Remember a couple of years ago when the price of new Kindle e-books from Amazon.com suddenly rose from a dependable $9.99 to around 14–15 bucks, or even more? The Department of Justice does. The Wall Street Journal reports that the DoJ has warned Apple Inc. and five major publishers that it plans to sue them for colluding to raise the price of electronic books.
The accusation against the six companies is fairly damning, as the WSJ explains it:
The case centers on Apple's move to change the way that publishers charged for e-books as it prepared to introduce its first iPad in early 2010. Traditionally, publishers sold books to retailers for roughly half of the recommended cover price. Under that "wholesale model," booksellers were then free to offer those books to customers for less than the cover price if they wished. Most physical books are sold using this model.It's worth noting that this was all done quite openly at the time, and received a decent amount of coverage in the tech press and, to a lesser extent, the mainstream media. Amazon.com even removed all physical and electronic books published by Macmillan, one of the publishers the DoJ has warned, from its virtual shelves briefly in a highly publicized but ultimately unsuccessful attempt to break the collusion.
To build its early lead in e-books, Amazon Inc. sold many new best sellers at $9.99 to encourage consumers to buy its Kindle electronic readers. But publishers deeply disliked the strategy, fearing consumers would grow accustomed to inexpensive e-books and limit publishers' ability to sell pricier titles.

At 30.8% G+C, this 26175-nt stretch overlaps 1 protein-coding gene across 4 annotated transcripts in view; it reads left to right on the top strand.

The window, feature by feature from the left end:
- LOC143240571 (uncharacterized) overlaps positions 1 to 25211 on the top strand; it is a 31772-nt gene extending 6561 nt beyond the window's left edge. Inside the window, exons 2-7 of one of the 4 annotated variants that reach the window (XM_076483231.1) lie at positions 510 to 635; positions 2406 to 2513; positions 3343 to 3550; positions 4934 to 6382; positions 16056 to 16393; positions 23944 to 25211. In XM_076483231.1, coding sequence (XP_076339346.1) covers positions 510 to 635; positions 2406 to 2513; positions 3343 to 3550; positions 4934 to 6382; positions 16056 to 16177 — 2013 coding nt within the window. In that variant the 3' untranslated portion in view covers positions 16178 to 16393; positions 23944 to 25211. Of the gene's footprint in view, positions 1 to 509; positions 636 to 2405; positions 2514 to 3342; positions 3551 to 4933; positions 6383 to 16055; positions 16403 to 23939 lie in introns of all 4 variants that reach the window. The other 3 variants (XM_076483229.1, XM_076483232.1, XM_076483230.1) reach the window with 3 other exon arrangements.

As Apple prepared to introduce its first iPad, the late Steve Jobs, then its chief executive, suggested moving to an "agency model," under which the publishers would set the price of the book and Apple would take a 30% cut. Apple also stipulated that publishers couldn't let rival retailers sell the same book at a lower price.
As those of us who've grown to love our Kindles know only two well, the end result of all of this maneuvering is that we're paying a lot more for new titles. As of this writing, the book being promoted at the top left of the Amazon.com Kindle book page is Heidi Julavits' novel The Vanishers, published by Random House. Amazon.com sells the hardcover version for $14.98. The Kindle version—which uses no paper or ink, requires no labor to manufacture, and does not need to be shipped either from the publisher to Amazon or from Amazon to you—goes for $13.99, a whopping 99 cents less.
For its part, Apple has responded with a perplexingly dickish court filing in which it claims that it doesn't see the Kindle as a threat, although if that's the case it's hard to see why Steve Jobs wanted to prevent the publishers from letting other retailers sell their books for less money than Apple.
This all seemed pretty clearly illegal to me at the time, and I remember wondering why no one seemed to want to do anything about it. In retrospect, given the Justice Department's traditionally glacial pace on such matters, I suppose we should be pleasantly surprised that it only took two years for this all to come together. In any event, let's hope this portends imminent relief for the reading public.